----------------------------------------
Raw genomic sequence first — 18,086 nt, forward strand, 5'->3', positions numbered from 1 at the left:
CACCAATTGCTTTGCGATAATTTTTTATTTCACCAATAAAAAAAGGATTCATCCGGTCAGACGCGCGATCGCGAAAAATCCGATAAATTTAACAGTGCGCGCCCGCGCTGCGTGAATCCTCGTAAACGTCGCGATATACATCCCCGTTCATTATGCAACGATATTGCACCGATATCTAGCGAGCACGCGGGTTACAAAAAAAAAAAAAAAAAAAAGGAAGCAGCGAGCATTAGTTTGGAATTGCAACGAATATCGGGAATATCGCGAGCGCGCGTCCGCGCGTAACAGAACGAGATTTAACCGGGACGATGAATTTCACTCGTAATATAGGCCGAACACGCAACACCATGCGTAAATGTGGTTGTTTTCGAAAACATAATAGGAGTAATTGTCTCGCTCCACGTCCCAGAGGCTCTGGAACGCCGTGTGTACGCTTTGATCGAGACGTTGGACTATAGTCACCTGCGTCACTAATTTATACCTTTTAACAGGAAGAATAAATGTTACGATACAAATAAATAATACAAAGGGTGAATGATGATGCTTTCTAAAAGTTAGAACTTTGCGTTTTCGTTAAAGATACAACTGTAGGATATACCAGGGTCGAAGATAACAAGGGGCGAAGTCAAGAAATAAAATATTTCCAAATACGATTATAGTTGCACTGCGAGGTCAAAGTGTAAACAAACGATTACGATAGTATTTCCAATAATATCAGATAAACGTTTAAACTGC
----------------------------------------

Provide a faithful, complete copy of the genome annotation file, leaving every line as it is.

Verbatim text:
Raw genomic sequence first — 18,086 nt, forward strand, 5'->3', positions numbered from 1 at the left:
CACCAATTGCTTTGCGATAATTTTTTATTTCACCAATAAAAAAAGGATTCATCCGGTCAGACGCGCGATCGCGAAAAATCCGATAAATTTAACAGTGCGCGCCCGCGCTGCGTGAATCCTCGTAAACGTCGCGATATACATCCCCGTTCATTATGCAACGATATTGCACCGATATCTAGCGAGCACGCGGGTTACAAAAAAAAAAAAAAAAAAAAGGAAGCAGCGAGCATTAGTTTGGAATTGCAACGAATATCGGGAATATCGCGAGCGCGCGTCCGCGCGTAACAGAACGAGATTTAACCGGGACGATGAATTTCACTCGTAATATAGGCCGAACACGCAACACCATGCGTAAATGTGGTTGTTTTCGAAAACATAATAGGAGTAATTGTCTCGCTCCACGTCCCAGAGGCTCTGGAACGCCGTGTGTACGCTTTGATCGAGACGTTGGACTATAGTCACCTGCGTCACTAATTTATACCTTTTAACAGGAAGAATAAATGTTACGATACAAATAAATAATACAAAGGGTGAATGATGATGCTTTCTAAAAGTTAGAACTTTGCGTTTTCGTTAAAGATACAACTGTAGGATATACCAGGGTCGAAGATAACAAGGGGCGAAGTCAAGAAATAAAATATTTCCAAATACGATTATAGTTGCACTGCGAGGTCAAAGTGTAAACAAACGATTACGATAGTATTTCCAATAATATCAGATAAACGTTTAAACTGC